Fair wages should follow high ideals


It takes $12.23 an hour to lead a dignified life in Miami, according to Miami-Dade County’s official Living Wage. But the food service workers at our university make wages as low as $9.30. Many rely on public benefits to cover basic needs and still struggle to make ends meet.

Chartwells workers on campus fought last year for the right to negotiate a fair contract with their employer and to be represented by a union. They won, but Chartwells has offered such low yearly pay increases that they barely offset inflation. The offer would put workers below the poverty line for years to come. Thus, workers have decided to go on strike if Chartwells doesn’t improve its offer.

Even though the University of Miami controls the contract with Chartwells, UM has publicly denied any responsibility for fixing the situation. It would, however, be naive to believe that UM has no control over how much the workers on our campus are being paid. In 2006, UM set minimum wages for all employers on campus and promised to review those numbers on a yearly basis.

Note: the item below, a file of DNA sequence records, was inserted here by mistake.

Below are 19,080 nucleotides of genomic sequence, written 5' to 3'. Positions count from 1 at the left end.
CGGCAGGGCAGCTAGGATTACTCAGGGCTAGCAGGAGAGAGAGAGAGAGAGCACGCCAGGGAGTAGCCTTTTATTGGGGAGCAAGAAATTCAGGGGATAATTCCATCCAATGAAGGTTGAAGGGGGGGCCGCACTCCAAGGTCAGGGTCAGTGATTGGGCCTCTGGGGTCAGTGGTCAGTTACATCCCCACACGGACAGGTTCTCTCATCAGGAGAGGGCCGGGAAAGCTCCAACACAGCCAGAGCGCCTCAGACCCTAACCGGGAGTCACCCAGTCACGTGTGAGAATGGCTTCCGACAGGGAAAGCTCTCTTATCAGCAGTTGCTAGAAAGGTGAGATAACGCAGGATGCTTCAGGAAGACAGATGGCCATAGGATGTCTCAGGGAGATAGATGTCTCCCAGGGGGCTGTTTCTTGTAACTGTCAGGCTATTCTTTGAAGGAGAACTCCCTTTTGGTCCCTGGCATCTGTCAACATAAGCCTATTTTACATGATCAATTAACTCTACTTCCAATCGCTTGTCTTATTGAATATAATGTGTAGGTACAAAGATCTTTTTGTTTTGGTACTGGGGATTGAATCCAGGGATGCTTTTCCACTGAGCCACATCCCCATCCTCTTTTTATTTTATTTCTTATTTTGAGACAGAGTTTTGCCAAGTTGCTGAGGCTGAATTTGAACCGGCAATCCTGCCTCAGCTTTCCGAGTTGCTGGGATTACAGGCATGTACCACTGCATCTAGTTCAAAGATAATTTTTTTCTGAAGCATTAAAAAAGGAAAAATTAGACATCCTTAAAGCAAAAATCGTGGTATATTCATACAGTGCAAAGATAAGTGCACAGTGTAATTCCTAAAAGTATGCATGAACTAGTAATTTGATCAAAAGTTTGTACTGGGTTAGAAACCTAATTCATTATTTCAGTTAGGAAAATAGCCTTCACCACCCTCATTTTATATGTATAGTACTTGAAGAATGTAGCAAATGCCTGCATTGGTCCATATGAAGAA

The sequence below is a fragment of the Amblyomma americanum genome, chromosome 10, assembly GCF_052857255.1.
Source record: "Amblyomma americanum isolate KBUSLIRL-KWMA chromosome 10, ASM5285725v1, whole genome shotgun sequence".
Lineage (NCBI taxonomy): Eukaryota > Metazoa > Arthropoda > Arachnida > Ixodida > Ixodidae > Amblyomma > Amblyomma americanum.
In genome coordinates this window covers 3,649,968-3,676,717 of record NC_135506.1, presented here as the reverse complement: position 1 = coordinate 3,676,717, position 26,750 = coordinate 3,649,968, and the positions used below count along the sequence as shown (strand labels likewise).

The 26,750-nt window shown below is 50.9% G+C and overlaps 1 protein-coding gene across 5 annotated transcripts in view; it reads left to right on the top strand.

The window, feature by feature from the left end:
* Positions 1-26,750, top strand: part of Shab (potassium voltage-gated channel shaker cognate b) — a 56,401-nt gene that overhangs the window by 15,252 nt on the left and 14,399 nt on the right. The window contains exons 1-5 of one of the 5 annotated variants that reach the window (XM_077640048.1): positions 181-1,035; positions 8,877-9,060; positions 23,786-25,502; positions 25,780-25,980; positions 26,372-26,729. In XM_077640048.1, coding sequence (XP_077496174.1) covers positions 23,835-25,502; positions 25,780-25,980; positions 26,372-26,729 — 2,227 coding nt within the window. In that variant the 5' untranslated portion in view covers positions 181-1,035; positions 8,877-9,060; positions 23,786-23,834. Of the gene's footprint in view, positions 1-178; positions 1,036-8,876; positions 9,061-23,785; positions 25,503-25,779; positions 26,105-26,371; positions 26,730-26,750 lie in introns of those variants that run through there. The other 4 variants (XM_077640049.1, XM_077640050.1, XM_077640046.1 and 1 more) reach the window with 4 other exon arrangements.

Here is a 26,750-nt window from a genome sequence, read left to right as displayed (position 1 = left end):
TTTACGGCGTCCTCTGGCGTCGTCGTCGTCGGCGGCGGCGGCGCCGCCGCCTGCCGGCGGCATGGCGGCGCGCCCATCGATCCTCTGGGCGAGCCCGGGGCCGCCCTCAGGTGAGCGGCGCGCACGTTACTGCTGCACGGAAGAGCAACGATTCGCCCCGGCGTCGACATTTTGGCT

Our university has the moral responsibility to ensure that everybody who works for this community earns the means to lead a dignified life. UM is a proud institution of higher learning and needs to be held to the same high moral standards that are expected from students, faculty members and employees. So how is it not hypocritical to celebrate the luxurious $46 million student center while turning a blind eye on those who serve us daily?

The fact that our university saves money by paying workers starvation wages is a scandal. UM administrators might be able to keep the contract with Chartwells cheap by officially remaining neutral, but this means poverty for more than 300 members of the UM community.

In 2006, a similar situation escalated into a major campuswide strike. Nobody wants to see a repeat of those events, but chances are this will happen again. It’s in President Shalala’s hands to avoid another escalation by making sure workers make living wages.


Philipp Schwind is a graduate student in philosophy.